Most patients do not want to
use investigational treatments
even though entry into cancer clinical trials is frequently associated with a
higher survival rate. This is just one of the reasons why patients do not
participate in trials, according to researchers at the University of California
Davis Cancer Center, who conducted a study to determine the barriers to cancer
clinical trial enrollment.
"Understanding the reasons why few patients ultimately
enroll in cancer clinical trials is the first step to reversing the trend,"
according to Primo Lara, Jr, MD, assistant professor of medicine at the
University of California Davis Cancer Center and lead author of the study, which
was recently reported in the Journal of Clinical Oncology (19:1728-1733, 2001).
While the overall accrual rate of 14% for trial participation in
this investigation was better than the national average of 2% to 4%, researchers
found that physicians failed to refer approximately 38% of the 276 patients
studied even before reviewing their eligibility. Doctors assumed that no
clinical trial was available or that patients were too sick to be included.
However, there were more than 100 clinical trials available at the cancer center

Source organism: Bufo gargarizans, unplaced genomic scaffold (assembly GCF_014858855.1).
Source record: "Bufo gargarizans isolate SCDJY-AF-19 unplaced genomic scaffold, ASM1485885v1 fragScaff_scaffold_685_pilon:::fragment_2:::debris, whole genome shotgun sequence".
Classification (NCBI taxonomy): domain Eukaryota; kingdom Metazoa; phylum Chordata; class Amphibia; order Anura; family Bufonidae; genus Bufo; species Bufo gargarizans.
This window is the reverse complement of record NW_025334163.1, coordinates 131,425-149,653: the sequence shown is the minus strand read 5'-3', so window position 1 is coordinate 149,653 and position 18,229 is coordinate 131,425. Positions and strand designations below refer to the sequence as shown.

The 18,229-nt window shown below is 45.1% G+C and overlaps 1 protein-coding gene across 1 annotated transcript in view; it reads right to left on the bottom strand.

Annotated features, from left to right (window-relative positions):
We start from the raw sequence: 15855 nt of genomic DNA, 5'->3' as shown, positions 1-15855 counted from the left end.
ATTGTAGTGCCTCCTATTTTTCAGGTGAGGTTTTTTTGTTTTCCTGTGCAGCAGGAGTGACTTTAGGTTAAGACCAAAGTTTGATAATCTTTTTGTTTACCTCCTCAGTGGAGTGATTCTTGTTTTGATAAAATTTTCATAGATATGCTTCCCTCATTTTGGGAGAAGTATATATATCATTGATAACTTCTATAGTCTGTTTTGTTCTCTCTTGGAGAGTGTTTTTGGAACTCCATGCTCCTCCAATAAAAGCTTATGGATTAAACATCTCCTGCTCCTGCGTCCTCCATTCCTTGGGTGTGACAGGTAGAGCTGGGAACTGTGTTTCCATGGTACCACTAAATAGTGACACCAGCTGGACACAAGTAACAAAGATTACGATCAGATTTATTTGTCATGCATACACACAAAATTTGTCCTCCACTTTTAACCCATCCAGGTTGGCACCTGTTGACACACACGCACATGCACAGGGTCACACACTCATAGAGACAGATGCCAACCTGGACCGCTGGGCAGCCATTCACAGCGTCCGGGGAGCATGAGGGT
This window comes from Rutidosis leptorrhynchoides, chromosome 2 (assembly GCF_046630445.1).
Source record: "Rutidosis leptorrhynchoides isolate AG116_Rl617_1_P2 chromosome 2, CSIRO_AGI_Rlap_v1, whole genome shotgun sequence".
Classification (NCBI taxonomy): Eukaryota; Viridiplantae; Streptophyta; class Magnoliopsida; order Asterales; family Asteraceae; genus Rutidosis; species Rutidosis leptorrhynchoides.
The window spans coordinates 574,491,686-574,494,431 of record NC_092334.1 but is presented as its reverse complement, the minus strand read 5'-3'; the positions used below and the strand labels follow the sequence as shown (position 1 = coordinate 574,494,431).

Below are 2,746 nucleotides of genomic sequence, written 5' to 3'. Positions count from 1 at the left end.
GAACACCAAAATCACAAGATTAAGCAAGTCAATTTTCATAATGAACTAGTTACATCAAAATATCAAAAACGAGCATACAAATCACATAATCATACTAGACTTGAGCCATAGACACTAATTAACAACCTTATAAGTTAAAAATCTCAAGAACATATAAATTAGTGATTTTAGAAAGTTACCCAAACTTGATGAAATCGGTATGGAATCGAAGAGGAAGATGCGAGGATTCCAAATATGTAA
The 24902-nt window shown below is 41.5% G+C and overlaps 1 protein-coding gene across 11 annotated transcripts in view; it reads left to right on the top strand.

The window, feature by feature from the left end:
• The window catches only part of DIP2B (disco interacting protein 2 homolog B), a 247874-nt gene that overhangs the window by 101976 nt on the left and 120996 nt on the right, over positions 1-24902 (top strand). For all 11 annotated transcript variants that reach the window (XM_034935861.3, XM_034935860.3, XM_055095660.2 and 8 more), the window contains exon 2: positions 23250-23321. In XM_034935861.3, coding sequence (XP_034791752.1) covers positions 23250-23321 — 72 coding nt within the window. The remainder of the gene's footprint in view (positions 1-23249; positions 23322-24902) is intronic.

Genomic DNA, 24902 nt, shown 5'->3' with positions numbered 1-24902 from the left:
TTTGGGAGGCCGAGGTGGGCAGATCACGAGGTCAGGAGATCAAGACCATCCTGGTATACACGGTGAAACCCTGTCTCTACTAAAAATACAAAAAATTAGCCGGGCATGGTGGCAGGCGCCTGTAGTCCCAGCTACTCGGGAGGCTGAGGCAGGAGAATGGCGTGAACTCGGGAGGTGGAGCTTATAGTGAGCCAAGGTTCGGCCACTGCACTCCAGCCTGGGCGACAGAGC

for various tumor types during the study period and, according to the
researchers, some of the excluded patients may have been eligible.
Of the 76 patients who met eligibility criteria and were
recommended by their physicians to participate in a clinical trial, nearly half
(49%) refused to participate. Of these patients, 34% said they did not want to
use investigational treatments, 13% said they lived too far from the cancer
center, and 5% feared randomization.
In this study, 8% of patients were denied coverage by their
private insurance company for the costs associated with the trial. Moreover,
patients with private health insurance were found to be less likely to
participate in cancer clinical trials compared to those with government
The issue of insurance reimbursement is problematic and best
addressed through federal legislation, according to Dr. Lara. He also expressed
concern that insurers will increasingly deny coverage until effective
legislation on mandatory third-party coverage for the routine costs of clinical
trials is passed.
"Cancer clinical trials are essential for improving
outcomes in cancer patients," Dr. Lara concluded. "The barriers to
participation we’ve identified could be reduced through patient and physician
education and by providing access to clinical trials through programs that are
closer to where people live."